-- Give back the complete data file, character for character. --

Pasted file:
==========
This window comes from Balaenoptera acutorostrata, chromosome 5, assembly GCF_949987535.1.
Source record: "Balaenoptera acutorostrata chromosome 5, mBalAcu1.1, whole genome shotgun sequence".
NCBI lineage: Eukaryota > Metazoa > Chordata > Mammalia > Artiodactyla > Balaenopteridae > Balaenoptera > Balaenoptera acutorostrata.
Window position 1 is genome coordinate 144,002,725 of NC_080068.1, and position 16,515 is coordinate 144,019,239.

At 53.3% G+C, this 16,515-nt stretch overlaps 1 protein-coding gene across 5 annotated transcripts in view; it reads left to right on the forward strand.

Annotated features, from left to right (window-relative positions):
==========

This window comes from Balaenoptera acutorostrata, chromosome 5, assembly GCF_949987535.1.
Source record: "Balaenoptera acutorostrata chromosome 5, mBalAcu1.1, whole genome shotgun sequence".
NCBI lineage: Eukaryota > Metazoa > Chordata > Mammalia > Artiodactyla > Balaenopteridae > Balaenoptera > Balaenoptera acutorostrata.
Window position 1 is genome coordinate 144,002,725 of NC_080068.1, and position 16,515 is coordinate 144,019,239.

At 53.3% G+C, this 16,515-nt stretch overlaps 1 protein-coding gene across 5 annotated transcripts in view; it reads left to right on the forward strand.

Annotated features, from left to right (window-relative positions):